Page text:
Department of Physics, University of Oxford

The University of Oxford strongly supports apprenticeships and almost half its departments are home to at least one apprentice.

Department of Physics, University of Oxford
Image: Stannered/Wikimedia Commons

 

“When we have a job vacancy, we make an effort to consider whether it could be filled by an apprentice,” says Clive Shepherd, the university’s apprenticeship manager. “That way, we get a member of staff who does it our way, because we’ve trained them, and with the qualifications we need, because we’ve defined their training programme. At present, we are running 23 different types of apprenticeships and working with 14 different training providers in the Oxfordshire area, covering everything from administration and business skills to more technical areas.”

For those with an interest in physics, apprenticeships can be available in science and engineering departments. The Department of Physics, for example, recently took on three apprentices – one in the mechanical workshop, one in the electronics workshop and one in the new Oxford Physics Microstructure Laboratory (OPMD).

Oxford’s is one of the largest physics departments in the world, employing about 475 people and with an annual turnover of £33 m. There are more than 100 permanent academic staff plus almost 200 postdoctoral researchers and nearly 200 technical and support staff. Around 700 undergraduate students and 300 graduate students are studying in the department.

Alexander Knight is the first apprentice to work in OPMD, which was set up in January 2016 both to support work on the ATLAS particle physics experiment, which collides high-energy proton beams in the Large Hadron Collider at CERN, and to enhance Oxford’s capability in the area of microelectronic detectors. He is an apprentice product and development technician and his three-year apprenticeship, which is spent partly in the department and partly at the Oxford Advanced Skills Centre at the Culham Science Centre, will lead to a level 3 NVQ.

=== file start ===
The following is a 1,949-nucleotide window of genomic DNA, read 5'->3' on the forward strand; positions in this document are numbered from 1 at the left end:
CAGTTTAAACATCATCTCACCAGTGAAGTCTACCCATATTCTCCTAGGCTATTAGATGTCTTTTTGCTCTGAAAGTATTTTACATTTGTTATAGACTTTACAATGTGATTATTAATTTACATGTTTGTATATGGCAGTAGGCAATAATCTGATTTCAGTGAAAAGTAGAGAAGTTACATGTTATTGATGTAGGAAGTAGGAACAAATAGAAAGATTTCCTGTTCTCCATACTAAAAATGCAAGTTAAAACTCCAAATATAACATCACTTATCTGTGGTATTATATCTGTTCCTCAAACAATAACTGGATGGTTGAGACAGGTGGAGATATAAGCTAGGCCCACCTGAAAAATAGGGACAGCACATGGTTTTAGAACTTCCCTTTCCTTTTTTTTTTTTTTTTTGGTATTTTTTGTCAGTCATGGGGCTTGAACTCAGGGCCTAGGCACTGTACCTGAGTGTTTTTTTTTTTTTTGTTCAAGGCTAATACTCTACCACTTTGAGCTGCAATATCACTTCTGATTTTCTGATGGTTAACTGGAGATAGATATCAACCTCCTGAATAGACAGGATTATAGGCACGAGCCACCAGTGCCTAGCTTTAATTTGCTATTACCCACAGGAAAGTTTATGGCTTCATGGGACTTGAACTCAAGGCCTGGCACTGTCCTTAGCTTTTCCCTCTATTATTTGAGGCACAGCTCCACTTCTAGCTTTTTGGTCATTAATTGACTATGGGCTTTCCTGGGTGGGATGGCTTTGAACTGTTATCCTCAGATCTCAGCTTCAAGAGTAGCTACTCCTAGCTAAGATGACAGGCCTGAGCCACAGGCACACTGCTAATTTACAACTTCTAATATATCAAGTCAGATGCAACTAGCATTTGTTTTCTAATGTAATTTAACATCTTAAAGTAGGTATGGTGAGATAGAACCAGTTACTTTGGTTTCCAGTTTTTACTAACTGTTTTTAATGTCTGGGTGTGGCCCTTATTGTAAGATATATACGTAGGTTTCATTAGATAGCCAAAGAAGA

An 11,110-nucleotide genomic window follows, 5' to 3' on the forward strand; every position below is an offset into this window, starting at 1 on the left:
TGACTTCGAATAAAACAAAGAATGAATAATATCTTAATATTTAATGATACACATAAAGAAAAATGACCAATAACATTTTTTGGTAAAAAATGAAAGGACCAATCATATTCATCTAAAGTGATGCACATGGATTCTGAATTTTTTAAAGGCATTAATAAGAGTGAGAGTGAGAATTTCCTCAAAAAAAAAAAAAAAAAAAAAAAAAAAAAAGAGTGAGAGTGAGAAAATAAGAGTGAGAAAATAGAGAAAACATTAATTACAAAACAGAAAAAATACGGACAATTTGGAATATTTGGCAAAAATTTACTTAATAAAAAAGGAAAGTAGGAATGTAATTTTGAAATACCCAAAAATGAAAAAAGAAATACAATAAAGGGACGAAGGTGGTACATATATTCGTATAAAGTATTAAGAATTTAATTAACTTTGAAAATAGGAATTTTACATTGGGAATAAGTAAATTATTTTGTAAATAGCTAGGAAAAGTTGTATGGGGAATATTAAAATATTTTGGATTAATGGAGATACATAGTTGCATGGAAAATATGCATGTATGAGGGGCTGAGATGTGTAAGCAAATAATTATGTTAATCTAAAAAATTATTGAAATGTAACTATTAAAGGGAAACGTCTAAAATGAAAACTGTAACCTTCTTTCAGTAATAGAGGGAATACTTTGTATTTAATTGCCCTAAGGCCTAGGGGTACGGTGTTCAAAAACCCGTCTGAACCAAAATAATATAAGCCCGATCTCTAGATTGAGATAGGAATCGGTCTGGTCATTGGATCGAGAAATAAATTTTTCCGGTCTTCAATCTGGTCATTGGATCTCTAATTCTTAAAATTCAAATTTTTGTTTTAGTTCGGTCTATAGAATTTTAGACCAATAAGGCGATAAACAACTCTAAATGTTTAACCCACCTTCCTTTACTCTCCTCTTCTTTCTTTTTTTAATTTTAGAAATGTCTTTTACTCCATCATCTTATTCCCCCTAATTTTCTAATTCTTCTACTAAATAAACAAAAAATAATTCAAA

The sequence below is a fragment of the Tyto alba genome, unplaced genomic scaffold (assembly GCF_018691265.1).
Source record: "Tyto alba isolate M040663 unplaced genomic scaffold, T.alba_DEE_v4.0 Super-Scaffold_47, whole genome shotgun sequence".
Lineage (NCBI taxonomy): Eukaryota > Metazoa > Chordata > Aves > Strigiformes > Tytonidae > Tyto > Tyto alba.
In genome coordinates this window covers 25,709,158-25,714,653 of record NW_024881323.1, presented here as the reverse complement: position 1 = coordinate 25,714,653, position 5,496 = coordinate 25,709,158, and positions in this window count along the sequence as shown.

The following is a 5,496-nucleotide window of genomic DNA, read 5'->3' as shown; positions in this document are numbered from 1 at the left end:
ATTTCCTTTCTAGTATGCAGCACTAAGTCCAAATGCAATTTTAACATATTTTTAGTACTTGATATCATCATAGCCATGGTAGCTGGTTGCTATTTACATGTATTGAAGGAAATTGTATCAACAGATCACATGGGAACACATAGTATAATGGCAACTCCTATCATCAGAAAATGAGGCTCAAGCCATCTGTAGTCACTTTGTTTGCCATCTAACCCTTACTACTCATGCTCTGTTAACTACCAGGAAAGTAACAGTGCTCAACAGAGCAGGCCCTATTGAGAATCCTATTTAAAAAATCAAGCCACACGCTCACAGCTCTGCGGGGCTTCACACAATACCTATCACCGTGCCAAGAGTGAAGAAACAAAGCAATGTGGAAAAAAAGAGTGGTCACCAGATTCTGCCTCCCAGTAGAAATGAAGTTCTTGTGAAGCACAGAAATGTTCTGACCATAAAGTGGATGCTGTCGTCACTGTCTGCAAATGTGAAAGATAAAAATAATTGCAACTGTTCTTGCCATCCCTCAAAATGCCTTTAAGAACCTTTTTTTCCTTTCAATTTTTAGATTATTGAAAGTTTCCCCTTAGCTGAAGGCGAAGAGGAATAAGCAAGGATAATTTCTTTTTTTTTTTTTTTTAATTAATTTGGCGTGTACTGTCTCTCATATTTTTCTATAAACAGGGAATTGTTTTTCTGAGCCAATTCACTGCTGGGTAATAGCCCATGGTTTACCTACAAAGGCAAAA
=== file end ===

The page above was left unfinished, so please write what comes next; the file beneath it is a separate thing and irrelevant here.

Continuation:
“Alex spent his first few months working in our lab to integrate into the team and has taken on some small projects, and this is now being followed by both academic and hands-on training at the Culham Centre,” explains Richard Plackett, a silicon detector development scientist who works with Alex. “At the end of his time, he will be able to work independently on the majority of tasks related to our work assembling detectors for the Large Hadron Collider, the Large Synoptic Survey Telescope and a number of X-ray sensors for photon science. We’re hoping he will mainly be working on constructing the sensors for the upgrade of the ATLAS detector. This is a big project that Oxford is involved in and he will be part of the team actually putting things together.”

“From our point of view, the advantage of the apprenticeship is that we can train someone to fit our rather unique skills requirements,” Plackett adds. “From his point of view, he will get access to working with technologies that are significantly more advanced than most training placements and be involved in an exciting and challenging project involving cutting-edge research and a very wide range of activities”.